The objective of this study was to determine whether the quality of a medical home is associated with access to needed therapeutic and supportive services among children with special health care needs.
Data from the 2000-2001 National Survey of Children With Special Health Care Needs were used in the analysis. The primary group of interest was children who were 0 to 17 years of age and needed therapeutic (n = 15,793) or supportive (n = 23,376) services. For each characteristic of a quality medical home, the percentage of children who needed and received therapeutic and supportive services was generated. Logistic regression was used to control for covariates while modeling the association between overall quality of a child's medical home and having unmet needs for therapeutic or supportive services.
Of all children identified as needing services, 16.2% had unmet therapeutic and 9.8% unmet supportive service needs. Only 23.9% of the children who needed therapeutic and 32.5% of children who needed supportive services met the criteria of having a quality medical home. High-quality care within medical homes was associated with a decreased likelihood of having unmet needs for therapeutic and supportive services. Each characteristic of a quality medical home was associated with unmet need, as were severity of the child's condition, family income of <200% of the federal poverty level, underinsurance, and maternal education beyond high school.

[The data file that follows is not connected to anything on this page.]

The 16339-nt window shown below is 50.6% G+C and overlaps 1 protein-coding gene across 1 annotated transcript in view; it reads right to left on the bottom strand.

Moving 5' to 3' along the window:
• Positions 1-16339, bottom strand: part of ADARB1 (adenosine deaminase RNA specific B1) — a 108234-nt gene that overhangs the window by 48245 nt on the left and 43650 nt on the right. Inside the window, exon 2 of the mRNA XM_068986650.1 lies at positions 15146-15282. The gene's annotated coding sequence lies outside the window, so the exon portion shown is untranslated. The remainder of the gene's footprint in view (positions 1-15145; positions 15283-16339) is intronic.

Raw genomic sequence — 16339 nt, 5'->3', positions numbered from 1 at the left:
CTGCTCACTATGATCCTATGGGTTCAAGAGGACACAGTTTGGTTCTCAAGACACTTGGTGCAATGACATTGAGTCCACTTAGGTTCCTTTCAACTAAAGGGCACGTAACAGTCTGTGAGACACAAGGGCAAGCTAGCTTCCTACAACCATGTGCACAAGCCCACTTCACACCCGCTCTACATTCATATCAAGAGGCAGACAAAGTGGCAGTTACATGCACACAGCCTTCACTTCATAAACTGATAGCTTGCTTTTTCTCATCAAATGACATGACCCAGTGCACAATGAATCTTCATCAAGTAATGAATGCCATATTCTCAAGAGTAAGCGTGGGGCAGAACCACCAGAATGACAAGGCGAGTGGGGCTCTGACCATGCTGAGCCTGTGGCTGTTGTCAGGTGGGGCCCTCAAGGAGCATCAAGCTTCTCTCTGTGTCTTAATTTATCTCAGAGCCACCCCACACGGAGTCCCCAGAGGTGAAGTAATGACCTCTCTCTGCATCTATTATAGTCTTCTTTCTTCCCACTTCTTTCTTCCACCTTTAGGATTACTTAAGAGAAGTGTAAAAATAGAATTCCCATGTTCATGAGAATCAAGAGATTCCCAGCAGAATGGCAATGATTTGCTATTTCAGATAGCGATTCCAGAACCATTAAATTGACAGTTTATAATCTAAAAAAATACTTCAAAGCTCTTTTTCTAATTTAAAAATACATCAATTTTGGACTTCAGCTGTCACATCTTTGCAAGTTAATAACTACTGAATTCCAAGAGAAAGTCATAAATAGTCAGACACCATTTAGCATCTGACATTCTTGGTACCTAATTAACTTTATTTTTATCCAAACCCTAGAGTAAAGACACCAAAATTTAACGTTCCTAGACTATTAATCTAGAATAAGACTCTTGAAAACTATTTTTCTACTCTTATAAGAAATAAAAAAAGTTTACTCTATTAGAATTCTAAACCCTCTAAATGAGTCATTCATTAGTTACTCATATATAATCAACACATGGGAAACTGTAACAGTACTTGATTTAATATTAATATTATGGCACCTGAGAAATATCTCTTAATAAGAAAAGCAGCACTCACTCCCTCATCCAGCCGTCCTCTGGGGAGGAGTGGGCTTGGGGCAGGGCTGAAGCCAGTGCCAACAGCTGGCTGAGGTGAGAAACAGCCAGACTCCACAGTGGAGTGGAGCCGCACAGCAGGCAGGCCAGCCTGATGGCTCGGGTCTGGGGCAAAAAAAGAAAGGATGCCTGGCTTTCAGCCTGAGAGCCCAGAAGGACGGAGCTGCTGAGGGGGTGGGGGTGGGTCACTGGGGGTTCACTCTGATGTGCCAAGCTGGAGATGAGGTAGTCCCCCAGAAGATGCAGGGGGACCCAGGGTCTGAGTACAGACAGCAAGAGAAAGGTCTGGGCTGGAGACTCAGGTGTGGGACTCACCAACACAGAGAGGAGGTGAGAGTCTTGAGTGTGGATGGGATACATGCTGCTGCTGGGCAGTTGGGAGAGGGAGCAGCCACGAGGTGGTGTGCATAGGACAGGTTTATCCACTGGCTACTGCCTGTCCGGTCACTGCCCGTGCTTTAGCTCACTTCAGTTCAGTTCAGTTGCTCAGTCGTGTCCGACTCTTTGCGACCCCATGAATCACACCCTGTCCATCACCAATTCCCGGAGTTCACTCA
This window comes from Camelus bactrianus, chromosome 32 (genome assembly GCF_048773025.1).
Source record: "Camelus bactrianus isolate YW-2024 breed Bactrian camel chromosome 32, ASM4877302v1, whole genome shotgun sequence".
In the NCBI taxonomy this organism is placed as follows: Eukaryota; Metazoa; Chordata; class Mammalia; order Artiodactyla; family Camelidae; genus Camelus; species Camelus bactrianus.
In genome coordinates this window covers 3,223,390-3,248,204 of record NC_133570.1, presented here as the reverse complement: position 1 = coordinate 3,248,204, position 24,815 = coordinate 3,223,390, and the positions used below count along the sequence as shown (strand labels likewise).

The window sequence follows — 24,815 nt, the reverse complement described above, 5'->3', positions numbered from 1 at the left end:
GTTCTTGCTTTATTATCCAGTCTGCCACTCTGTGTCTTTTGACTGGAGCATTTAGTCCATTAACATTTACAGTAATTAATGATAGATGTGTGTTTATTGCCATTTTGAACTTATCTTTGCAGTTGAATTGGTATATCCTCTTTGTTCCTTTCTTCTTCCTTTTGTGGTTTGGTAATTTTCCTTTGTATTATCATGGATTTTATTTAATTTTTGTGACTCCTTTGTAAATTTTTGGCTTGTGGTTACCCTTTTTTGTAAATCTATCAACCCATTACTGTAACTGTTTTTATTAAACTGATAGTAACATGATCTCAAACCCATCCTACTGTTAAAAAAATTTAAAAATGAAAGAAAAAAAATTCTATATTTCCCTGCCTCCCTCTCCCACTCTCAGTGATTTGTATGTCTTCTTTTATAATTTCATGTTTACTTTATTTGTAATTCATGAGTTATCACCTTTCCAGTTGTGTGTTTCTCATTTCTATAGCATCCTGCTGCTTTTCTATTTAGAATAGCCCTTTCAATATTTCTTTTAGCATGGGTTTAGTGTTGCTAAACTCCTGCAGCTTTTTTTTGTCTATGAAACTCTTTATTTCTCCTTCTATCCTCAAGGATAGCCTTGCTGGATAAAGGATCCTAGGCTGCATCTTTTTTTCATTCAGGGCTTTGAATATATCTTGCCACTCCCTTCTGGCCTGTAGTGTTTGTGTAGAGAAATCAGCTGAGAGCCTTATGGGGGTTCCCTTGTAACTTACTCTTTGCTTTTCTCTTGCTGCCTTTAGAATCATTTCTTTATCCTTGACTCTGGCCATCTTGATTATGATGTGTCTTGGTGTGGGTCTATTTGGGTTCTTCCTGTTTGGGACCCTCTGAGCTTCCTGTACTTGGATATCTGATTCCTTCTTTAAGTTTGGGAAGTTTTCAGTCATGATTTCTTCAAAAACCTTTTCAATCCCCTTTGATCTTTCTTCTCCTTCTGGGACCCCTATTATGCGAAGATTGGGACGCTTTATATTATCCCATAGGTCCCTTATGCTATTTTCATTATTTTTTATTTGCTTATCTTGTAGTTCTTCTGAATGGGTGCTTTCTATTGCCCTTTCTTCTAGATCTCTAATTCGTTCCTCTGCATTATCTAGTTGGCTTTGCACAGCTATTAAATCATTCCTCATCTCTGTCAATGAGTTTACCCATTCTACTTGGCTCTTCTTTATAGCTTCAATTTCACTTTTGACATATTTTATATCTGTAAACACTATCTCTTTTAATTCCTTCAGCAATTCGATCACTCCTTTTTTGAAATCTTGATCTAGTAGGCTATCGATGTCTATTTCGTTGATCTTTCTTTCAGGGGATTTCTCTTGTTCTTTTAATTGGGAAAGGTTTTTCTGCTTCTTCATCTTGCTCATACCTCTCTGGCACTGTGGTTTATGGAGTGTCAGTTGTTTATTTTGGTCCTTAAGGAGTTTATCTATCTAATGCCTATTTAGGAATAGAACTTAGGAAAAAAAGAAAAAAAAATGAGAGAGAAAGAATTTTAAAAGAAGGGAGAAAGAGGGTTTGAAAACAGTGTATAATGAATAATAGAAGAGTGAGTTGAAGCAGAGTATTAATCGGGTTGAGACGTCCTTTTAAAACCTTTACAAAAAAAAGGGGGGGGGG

Among other factors, having a poor-quality medical home seems to be a barrier to receiving needed therapeutic or supportive services for children with special health care needs. Efforts on the part of pediatricians to establish quality medical homes for all children could have the added benefit of facilitating access to needed therapeutic and supportive services and promoting the health and well-being of children with special health care needs and their families.